Former RSF visiting scholar Helen Levy (University of Michigan) and RSF grantee Thomas Buchmueller (University of Michigan) have recently published an NBER working paper, "Medicaid Expansion and the Unemployed," based on a 2018 grant from RSF and the Robert Wood Johnson Foundation. Levy, an expert on public health insurance and health care reform, answers some questions for us on findings and implications from their recent report.
How would you describe your empirical approach to understanding the connection between unemployment and Medicaid expansion after the passage of the Affordable Care Act?
We compared what was happening in states that did and didn’t expand Medicaid under the ACA. The first step was to establish that before the ACA, trends in health insurance, health care access, and unemployment exits were similar across the two groups of states. This doesn’t mean they were identical – they weren’t; for example, non-expansions states had consistently higher rates of uninsurance than expansion states – but they moved together over time in the same way.
Having established that, we then rely on the post-ACA trends in the non-expansion states to tell us what would have happened in the expansion states after the ACA if they hadn’t expanded Medicaid. The comparison between this "counterfactual" outcome and the outcome that we actually observed in the expansion states is what gave us an estimate of the effect of Medicaid on different outcomes.
It’s particularly important in this case to have a counterfactual because there were other changes happening at the same time as Medicaid expansion that affected both expansion and non-expansion states. The implementation of other ACA reforms that made private insurance more accessible and the ongoing recovery from the recession are the two most important of these. Because of these, you can’t just point at the decline over time in uninsurance among the unemployed in expansion states and say "Look what a difference Medicaid expansion made!" But analyzing how the difference between expansion and non-expansion states changed over time does allow us to make that statement.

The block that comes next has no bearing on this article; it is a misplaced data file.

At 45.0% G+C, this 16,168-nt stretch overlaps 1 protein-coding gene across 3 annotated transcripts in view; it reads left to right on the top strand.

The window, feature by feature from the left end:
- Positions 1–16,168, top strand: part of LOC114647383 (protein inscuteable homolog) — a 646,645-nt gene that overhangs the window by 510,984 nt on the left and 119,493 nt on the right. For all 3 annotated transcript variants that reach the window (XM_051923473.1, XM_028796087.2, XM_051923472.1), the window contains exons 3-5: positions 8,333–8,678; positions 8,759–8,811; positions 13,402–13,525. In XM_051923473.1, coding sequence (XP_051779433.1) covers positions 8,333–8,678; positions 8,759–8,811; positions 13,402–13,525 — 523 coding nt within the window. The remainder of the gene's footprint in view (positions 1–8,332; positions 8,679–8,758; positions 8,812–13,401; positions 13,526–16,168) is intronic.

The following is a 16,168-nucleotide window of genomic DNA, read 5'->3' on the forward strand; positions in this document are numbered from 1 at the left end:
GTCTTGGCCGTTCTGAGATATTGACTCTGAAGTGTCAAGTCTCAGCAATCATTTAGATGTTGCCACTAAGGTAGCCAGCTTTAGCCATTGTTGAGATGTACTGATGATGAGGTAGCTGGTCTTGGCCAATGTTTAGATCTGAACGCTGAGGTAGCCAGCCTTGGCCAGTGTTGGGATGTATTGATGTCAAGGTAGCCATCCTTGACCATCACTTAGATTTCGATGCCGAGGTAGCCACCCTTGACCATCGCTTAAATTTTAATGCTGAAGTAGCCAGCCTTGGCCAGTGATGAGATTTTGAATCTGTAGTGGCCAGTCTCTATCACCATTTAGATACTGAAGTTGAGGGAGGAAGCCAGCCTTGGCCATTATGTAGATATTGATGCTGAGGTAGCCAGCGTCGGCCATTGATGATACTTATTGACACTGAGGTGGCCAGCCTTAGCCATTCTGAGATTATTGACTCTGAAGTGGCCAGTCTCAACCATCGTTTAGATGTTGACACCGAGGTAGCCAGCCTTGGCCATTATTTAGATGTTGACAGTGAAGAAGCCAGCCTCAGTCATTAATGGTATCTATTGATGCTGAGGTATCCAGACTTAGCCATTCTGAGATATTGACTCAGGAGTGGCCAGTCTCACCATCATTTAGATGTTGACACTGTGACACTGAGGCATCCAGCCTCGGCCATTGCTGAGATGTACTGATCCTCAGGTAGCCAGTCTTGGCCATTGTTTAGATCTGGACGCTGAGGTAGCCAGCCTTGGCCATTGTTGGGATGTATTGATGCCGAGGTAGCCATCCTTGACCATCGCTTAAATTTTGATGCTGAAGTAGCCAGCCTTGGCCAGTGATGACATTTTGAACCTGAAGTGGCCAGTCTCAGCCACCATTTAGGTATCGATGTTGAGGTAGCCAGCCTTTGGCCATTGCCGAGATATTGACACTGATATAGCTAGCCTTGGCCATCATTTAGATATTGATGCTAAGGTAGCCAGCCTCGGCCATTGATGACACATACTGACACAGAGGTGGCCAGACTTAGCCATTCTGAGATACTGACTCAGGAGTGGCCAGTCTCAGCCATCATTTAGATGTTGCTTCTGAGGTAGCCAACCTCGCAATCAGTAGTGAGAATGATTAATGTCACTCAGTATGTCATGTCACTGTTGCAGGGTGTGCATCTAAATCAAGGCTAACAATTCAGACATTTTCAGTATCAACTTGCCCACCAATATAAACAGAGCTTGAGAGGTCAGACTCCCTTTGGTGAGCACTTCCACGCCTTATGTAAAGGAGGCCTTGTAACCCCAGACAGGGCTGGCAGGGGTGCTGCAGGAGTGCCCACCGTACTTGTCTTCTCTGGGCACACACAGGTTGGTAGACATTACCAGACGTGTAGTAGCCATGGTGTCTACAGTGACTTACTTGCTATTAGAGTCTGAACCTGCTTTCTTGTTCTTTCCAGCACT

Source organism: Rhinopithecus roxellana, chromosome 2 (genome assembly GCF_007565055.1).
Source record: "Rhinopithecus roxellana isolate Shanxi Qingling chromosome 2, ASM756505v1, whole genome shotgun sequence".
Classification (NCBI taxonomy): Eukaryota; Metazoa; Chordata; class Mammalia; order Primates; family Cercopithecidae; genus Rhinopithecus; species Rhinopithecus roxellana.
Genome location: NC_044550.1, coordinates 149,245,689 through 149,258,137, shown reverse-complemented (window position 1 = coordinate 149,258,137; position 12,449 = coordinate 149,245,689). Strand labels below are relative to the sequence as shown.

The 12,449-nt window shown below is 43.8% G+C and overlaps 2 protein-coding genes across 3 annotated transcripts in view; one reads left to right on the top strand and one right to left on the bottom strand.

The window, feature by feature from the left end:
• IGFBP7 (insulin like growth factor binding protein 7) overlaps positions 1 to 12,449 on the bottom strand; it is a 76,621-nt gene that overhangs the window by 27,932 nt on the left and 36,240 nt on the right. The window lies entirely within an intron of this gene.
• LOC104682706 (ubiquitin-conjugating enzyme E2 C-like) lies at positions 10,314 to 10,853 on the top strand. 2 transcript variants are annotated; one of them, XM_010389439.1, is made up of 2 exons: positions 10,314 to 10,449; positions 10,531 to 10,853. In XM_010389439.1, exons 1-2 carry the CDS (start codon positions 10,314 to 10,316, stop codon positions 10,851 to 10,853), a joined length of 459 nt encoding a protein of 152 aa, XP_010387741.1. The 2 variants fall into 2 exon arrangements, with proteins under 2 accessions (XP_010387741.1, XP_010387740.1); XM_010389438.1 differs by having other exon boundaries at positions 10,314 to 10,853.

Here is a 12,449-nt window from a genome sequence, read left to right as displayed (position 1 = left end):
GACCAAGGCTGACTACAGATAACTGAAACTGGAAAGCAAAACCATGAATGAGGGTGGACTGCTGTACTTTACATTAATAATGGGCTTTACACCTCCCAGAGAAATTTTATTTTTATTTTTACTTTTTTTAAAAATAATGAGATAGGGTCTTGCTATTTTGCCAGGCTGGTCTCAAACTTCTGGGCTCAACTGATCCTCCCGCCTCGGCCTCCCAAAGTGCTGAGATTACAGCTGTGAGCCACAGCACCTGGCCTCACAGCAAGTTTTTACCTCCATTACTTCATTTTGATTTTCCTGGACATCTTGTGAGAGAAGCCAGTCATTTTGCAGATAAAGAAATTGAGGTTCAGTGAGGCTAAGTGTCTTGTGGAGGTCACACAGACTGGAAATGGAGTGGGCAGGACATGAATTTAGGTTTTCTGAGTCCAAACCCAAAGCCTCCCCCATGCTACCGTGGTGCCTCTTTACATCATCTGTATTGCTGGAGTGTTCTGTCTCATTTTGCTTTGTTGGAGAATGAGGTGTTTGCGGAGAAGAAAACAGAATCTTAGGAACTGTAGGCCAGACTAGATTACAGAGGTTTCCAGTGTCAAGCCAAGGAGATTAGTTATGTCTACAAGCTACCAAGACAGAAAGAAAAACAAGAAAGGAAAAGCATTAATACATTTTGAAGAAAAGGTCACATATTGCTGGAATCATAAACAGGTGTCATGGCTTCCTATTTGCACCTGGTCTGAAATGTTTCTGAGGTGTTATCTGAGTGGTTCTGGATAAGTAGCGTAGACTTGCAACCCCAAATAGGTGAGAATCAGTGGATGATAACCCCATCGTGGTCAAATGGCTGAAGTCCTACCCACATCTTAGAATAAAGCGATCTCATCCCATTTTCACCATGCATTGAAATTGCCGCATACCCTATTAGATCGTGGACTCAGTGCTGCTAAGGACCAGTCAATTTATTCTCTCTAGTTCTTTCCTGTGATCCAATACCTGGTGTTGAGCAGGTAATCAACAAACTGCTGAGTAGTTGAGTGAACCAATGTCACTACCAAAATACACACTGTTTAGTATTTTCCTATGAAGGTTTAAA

This approach is called "difference-in-differences" analysis.
Did the expansion of Medicaid eligibility improve access to health care for the unemployed?
It did. Medicaid expansion increased the fraction of the unemployed who had insurance coverage by eight percentage points more than what would have happened without Medicaid expansion. About 40 percent of unemployed individuals in expansion states were uninsured before the ACA, so Medicaid expansion reduced uninsurance among the unemployed by about one-fifth. Medicaid also reduced the fraction of the unemployed who reported that they had needed to see a doctor at some point in the last year but had not done so because of the cost.
How does the availability of government-subsidized health insurance impact the duration of unemployment spells and the likelihood of people detaching from the labor market altogether?
It didn’t! This is surprising because many people have argued that providing free health insurance must reduce the incentive to work. But we find no evidence that Medicaid expansion meant that unemployed people were less likely to find jobs. And for some subgroups of the unemployed – specifically, those with children and those who had been unemployed less than a year – Medicaid expansion actually made them less likely to exit the labor force (that is, to give up on finding a job). In other words, the increases in coverage and access to care that resulted from Medicaid expansion did nothing to discourage unemployed workers from working.
Can you expand on your research findings that the expansion of Medicaid did not prompt moral hazards for the unemployed – i.e., the availability of Medicaid did not make it more likely that people would be less likely to take job offers or keep on searching? How might your findings inform efforts by some states to tie Medicaid eligibility to workforce requirements?
One reason states are considering such requirements is out of concern that Medicaid reduces the incentive for beneficiaries to work. This study shows that for one important subgroup – the unemployed – there is no evidence to support the idea that Medicaid discourages work. So our finding undercuts that rationale for imposing work requirements.
What other current research projects and/or projects do you have in the pipeline?
I have a couple of papers on the ACA that should be coming out fairly soon. One, coauthored with Nicholas Bagley and Andrew Ying, is called "What’s Left of the ACA?"; we offer a progress report on the ACA after ten years, discussing what has been rolled out as intended, what hasn’t, and why – including but definitely not limited to partisan attacks on the law’s high-profile provisions. That is slated for an upcoming issue of RSF: The Russell Sage Foundation Journal of the Social Sciences. Tom Buchmueller, who was one of my collaborators on the unemployed project, and I have a paper in the pipeline at Health Affairs looking at what has happened to racial and ethnic disparities in coverage and access since the ACA. (Spoiler alert: they’ve declined.) At a less-polished stage are a couple of projects analyzing how social insurance programs (Medicare, Social Security) have affected food insecurity among older Americans.